Think of a situation in your life that is difficult, that is causing you stress. Call the situation to mind, and if you feel comfortable, allow yourself to experience these feelings and emotions, without judgment and without altering them to what you think they should be.
- Say to yourself one of the following: “This is a difficult moment,” “This is a moment of suffering,” “This is stress,” “This hurts,” or “Ouch.” Doing this step is “mindfulness”: A willingness to observe negative thoughts and emotions with openness and clarity, so that they are held in mindful awareness, without judgment.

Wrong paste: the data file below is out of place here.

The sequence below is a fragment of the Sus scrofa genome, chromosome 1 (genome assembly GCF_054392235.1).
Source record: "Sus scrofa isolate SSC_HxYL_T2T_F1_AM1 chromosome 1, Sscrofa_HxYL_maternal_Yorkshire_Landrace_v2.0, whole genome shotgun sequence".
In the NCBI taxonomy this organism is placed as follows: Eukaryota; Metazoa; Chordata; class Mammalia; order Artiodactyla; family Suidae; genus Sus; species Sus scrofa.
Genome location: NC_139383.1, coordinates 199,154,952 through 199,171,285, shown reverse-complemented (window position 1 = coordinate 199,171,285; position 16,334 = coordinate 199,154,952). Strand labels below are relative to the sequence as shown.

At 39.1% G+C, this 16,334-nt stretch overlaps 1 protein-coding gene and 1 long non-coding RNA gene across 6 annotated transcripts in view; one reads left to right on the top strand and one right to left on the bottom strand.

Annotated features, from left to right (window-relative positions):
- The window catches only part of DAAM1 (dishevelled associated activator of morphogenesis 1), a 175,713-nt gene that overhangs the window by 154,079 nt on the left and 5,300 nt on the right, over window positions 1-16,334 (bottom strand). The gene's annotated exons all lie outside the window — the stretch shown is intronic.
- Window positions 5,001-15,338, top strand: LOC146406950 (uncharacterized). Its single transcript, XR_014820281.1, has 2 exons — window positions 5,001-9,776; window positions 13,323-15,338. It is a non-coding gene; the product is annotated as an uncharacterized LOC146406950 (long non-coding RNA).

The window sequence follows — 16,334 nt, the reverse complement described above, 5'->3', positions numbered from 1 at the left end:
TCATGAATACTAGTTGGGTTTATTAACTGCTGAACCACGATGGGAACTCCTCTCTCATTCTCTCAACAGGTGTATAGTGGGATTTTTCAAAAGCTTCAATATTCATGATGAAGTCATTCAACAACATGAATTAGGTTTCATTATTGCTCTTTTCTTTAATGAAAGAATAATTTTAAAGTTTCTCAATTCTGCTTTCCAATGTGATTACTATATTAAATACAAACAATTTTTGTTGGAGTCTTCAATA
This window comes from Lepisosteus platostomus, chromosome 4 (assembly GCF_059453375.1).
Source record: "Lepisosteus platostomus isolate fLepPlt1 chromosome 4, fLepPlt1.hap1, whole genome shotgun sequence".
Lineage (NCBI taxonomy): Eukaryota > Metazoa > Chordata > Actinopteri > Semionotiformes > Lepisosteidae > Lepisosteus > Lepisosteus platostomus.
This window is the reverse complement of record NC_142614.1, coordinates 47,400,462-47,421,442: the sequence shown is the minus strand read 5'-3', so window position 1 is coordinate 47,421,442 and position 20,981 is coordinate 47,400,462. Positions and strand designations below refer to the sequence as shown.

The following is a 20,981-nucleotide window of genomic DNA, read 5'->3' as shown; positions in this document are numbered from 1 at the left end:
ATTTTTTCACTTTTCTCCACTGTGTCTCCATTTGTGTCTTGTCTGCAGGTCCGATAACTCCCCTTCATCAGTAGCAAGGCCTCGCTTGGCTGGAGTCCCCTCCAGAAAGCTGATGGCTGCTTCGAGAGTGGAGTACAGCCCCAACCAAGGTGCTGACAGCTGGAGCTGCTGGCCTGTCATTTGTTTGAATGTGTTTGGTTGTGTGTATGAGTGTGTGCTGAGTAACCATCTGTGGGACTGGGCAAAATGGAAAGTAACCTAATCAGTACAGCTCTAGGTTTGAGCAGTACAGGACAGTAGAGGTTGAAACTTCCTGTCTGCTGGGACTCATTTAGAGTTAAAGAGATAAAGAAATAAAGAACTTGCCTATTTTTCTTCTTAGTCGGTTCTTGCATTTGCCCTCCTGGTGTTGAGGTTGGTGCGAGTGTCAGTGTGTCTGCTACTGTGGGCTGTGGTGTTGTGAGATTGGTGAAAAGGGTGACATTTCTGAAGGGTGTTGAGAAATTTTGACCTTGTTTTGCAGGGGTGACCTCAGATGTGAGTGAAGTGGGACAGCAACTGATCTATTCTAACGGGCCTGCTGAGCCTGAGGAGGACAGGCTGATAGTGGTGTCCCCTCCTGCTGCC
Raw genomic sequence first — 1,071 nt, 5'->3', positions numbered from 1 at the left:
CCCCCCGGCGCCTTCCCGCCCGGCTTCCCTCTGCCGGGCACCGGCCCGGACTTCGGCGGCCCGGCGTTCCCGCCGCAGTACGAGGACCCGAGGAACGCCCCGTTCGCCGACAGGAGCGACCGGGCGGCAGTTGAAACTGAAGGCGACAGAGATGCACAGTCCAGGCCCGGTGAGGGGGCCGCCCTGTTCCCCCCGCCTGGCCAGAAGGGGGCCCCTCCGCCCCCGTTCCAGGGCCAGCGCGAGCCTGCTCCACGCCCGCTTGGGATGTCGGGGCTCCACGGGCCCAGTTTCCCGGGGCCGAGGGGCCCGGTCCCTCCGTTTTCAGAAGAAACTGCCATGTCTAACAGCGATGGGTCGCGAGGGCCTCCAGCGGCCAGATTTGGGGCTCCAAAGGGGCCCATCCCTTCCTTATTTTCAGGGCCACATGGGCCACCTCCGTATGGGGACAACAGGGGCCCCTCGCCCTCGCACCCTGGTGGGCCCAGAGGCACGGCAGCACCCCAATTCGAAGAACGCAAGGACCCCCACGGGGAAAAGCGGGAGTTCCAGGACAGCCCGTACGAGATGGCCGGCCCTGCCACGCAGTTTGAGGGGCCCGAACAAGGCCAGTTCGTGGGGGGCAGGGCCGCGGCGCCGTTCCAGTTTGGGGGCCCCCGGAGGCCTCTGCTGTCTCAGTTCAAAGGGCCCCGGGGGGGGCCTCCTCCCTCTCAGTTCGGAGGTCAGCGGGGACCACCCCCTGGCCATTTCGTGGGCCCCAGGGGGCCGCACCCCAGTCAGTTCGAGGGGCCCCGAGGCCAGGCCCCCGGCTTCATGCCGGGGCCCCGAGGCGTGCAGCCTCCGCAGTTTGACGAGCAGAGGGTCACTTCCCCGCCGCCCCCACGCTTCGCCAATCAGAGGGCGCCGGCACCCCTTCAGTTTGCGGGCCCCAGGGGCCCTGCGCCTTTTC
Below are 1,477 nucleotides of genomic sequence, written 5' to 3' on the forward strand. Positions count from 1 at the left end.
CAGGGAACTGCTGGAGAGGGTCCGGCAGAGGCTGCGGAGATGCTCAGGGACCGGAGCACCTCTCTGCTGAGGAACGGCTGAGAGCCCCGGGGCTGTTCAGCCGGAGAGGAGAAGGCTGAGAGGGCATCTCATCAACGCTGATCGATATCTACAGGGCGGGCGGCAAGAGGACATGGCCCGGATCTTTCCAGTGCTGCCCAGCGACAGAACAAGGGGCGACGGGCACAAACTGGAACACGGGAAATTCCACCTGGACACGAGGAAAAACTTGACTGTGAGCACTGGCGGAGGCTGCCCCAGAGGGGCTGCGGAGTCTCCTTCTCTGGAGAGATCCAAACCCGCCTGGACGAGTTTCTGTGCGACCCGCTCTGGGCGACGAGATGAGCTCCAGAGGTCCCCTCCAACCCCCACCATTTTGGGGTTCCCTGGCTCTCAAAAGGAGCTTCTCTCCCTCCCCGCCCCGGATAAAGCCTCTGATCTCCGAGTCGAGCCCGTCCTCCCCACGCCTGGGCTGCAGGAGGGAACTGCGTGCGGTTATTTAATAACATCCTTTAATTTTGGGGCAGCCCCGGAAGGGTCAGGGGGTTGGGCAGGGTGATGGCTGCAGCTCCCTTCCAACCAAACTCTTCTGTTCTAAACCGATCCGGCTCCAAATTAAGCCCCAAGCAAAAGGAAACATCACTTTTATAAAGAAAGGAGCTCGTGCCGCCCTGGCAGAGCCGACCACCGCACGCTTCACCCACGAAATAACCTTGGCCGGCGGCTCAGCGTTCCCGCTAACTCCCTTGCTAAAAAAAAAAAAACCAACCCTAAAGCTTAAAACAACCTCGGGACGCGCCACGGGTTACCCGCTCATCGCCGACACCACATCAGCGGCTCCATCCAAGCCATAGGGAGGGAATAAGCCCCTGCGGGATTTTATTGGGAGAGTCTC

- Find your equilibrium of observation with thoughts and feelings. Try not to suppress or deny them and try not to get caught up and swept away by them.
- Remind yourself of the shared human experience. Recognize that suffering and personal difficulty is something that we all go through rather than being something that happens to “me” alone. Remind yourself that “other people feel this way,” “I’m not alone,” and “we all have struggles in life.”
- Be kind to yourself and ask: “What do I need to hear right now to express kindness to myself?” Is there a phrase that speaks to you in your particular situation? For example: “May I give myself the compassion that I need; may I learn to accept myself as I am; may I forgive myself; may I be strong; may I be patient.” There is no wrong answer.
Exercise 3: Explore self-compassion through writing